I looked here earlier for solutions to the same problem. I had a film over all the glass I took out from some windows I needed to restore. I tried CLR, paint remover, and a few other things. NOTHING would work.

As a last resort, I tried an SOS pad and much to my surprise it worked without scratching the glass! Give it a try next time you have some tough cleaning to do.

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Vic



Joined: 05 Mar 2006
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Location: NYC

PostPosted: Fri Jul 08, 2011 5:36 pm    Post subject: Reply with quote

JasonW wrote:
I looked here earlier for solutions to the same problem. I had a film over all the glass I took out from some windows I needed to restore. I tried CLR, paint remover, and a few other things. NOTHING would work.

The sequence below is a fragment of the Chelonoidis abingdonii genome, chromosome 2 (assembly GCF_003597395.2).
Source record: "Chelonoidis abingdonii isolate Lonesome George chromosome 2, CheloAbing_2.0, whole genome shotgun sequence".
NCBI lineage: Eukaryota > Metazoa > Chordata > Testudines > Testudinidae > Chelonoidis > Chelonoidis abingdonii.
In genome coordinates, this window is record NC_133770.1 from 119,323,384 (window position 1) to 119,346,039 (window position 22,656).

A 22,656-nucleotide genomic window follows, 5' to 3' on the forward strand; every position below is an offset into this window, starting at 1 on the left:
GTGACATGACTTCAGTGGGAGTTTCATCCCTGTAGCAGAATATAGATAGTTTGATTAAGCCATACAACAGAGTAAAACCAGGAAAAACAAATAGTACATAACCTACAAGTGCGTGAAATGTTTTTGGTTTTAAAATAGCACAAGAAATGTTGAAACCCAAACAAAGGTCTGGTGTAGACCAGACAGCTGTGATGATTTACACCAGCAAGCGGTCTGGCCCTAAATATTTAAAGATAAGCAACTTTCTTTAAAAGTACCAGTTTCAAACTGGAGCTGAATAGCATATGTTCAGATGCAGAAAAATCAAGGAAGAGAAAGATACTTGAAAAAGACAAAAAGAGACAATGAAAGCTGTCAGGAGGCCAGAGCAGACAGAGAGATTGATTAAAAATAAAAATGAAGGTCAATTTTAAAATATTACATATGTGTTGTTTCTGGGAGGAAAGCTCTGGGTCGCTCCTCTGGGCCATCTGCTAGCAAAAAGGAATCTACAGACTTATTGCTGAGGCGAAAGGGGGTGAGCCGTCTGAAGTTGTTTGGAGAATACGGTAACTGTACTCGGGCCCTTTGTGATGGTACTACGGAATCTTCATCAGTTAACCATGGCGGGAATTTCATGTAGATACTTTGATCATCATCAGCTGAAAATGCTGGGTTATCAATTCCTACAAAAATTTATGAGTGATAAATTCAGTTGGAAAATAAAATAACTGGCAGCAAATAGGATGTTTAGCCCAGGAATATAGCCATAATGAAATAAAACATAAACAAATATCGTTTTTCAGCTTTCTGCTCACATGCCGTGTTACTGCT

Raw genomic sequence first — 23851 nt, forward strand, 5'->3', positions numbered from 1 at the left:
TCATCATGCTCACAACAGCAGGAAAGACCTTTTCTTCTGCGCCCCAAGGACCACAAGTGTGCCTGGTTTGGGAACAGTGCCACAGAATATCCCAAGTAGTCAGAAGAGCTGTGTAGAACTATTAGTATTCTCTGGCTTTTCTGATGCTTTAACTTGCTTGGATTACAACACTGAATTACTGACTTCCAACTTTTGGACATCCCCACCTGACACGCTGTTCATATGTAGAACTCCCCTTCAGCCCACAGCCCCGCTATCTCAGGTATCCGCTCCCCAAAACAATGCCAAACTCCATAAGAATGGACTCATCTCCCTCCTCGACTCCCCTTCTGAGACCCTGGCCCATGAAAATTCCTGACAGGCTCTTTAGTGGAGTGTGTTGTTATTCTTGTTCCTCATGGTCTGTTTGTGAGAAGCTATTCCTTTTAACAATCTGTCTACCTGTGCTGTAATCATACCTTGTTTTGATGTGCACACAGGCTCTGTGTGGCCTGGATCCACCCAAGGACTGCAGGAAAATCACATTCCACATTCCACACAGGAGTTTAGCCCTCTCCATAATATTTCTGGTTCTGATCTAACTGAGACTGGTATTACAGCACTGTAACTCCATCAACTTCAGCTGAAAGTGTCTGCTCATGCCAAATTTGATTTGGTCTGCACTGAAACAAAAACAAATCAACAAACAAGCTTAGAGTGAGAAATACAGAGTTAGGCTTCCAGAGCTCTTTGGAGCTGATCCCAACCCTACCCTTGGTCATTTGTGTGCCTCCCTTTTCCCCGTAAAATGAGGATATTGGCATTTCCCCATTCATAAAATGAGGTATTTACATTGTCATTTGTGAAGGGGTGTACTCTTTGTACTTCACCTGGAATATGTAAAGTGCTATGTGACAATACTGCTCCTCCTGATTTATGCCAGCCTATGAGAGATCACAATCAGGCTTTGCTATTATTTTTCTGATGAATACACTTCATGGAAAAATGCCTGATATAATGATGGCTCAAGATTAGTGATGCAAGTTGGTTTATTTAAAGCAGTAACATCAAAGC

As a last resort, I tried an SOS pad and much to my surprise it worked without scratching the glass! Give it a try next time you have some tough cleaning to do.


Look under magnification and you WILL see the scratches
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johnleeke
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Joined: 20 Aug 2004
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Location: Portland, Maine, USA

PostPosted: Sat Jul 09, 2011 5:52 pm    Post subject: Reply with quote

And those micro-scratches can become large enough to see after a few of several years if there is acid or if the windows are cleaned with vinegar due to the acid etching action--not saying it will, but I have seen it happen.
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johnleeke
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PostPosted: Wed May 16, 2012 10:46 am    Post subject: Reply with quote

George in Texas provides this source for an abrasive kit for glass:

http://www.pjtool.com/glasspolishingkit-1-1.aspx